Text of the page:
And telephone calls are a major element to the plot of “Pillow Talk,” the only movie for which Doris Day received an Oscar nomination for Best Actress. Day publicly celebrated her 90th birthday in 2014, but birth records in Ohio show that she was born on April 3rd, 1922, not 1924.
March 28th in history:
On March 28th, 1854, Britain and France declared war on Russia, bringing those countries into the Crimean War. The largest numbers of troops fighting the war came from Russia, France, Britain, and Turkey.
On this day in 1930, the city of Constantinople was given the more Turkish name Istanbul. The change inspired a popular song, “Istanbul (Not Constantinople),” which was a hit for the Four Lads in 1953 and later covered by They Might Be Giants.
The 1964 heist movie Topkapi is set in Istanbul. British actor Peter Ustinov won his second Supporting Actor Oscar for Topkapi (his first Oscar was for Spartacus). Ustinov, who played Nero (the emperor) and Poirot (the detective), also was known as an author and playwright. He was 82 when he died on this date in 2004.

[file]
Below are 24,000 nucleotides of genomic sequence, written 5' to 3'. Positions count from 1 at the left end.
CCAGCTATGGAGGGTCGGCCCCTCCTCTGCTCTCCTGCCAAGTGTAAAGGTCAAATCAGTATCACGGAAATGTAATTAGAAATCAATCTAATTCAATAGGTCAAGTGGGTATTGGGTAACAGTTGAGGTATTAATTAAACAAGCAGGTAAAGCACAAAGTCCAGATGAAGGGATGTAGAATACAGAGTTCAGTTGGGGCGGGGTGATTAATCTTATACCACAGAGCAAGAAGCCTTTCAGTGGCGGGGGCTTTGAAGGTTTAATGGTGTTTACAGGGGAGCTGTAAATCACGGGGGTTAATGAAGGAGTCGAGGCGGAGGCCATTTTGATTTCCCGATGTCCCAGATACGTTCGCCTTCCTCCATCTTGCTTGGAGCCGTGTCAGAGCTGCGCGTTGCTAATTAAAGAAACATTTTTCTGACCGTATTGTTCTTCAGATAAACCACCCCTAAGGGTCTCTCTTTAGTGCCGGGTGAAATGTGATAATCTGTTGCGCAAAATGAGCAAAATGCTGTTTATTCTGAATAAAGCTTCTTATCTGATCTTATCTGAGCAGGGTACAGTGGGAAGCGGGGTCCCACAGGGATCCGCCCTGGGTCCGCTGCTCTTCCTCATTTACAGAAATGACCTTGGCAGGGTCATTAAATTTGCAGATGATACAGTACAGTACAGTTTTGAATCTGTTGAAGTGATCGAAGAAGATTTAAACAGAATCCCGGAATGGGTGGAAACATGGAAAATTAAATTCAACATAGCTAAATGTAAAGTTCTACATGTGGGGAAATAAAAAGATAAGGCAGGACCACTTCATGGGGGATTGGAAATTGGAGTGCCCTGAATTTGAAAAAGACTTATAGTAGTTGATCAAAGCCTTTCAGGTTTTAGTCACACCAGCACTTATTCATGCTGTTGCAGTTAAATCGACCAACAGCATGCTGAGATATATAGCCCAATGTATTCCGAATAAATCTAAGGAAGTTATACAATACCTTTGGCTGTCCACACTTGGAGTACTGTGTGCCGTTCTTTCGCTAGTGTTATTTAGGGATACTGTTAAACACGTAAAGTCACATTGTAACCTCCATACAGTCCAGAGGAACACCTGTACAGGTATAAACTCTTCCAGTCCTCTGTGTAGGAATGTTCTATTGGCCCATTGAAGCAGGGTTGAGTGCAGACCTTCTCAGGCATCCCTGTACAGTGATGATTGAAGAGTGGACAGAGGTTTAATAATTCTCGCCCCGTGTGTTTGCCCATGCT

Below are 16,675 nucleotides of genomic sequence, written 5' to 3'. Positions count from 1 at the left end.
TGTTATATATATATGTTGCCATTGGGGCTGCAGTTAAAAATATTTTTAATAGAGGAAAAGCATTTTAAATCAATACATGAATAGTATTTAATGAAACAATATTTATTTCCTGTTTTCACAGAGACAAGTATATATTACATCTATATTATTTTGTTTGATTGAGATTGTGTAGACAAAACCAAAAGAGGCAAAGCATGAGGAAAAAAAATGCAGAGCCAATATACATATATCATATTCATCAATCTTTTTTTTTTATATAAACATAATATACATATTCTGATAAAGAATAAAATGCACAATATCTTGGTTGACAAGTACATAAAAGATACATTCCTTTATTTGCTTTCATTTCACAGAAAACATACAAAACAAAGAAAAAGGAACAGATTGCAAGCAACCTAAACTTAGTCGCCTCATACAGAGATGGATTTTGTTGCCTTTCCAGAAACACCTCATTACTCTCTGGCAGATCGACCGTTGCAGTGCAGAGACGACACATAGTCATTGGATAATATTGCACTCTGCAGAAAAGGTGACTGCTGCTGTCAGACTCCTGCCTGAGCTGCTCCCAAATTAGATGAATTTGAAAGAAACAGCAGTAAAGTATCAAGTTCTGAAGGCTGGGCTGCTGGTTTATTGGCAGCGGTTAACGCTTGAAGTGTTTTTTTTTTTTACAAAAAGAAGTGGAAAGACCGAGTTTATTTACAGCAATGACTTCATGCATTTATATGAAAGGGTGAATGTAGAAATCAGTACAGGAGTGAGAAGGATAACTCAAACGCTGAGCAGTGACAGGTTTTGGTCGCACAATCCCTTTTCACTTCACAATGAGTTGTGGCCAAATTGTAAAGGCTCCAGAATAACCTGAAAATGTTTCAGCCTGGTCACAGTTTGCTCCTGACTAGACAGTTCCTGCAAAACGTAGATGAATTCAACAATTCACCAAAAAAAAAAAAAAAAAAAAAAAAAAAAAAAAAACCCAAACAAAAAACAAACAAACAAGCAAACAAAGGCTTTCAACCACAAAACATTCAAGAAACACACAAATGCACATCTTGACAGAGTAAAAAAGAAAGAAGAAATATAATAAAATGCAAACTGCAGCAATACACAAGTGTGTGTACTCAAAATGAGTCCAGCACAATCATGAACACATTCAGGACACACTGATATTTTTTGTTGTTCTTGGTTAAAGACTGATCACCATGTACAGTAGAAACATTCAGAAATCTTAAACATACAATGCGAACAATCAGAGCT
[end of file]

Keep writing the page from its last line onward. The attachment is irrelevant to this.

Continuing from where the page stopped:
Ustinov was born Peter Alexander von Ustinov (or Ustinow). The singer born Stephani Germanotta, now known as Lady Gaga, was born this day in 1986, and is known for hits such as “Poker Face” and “Born This Way.” Gaga won a songwriting Oscar and was nominated for Best Actress in 2019, both for her work in the Bradley Cooper remake of A Star Is Born.
A composer born Jacob Levison on March 28th, 1915 won three Oscars for Best Original Song, after changing his name to Jay Livingston. The Oscar-winning tunes written by Livingston and Ray Evans were “Buttons and Bows,” “Mona Lisa,” and “Que Sera, Sera.” The team also wrote “Silver Bells,” and the TV theme songs for “Bonanza” and “Mister Ed.”
Popular radio DJ John Records Landecker actually was born with that name (middle name “Records”) on March 28th, 1947. Landecker is best known for working at Chicago station WLS in the ’70s and ’80s.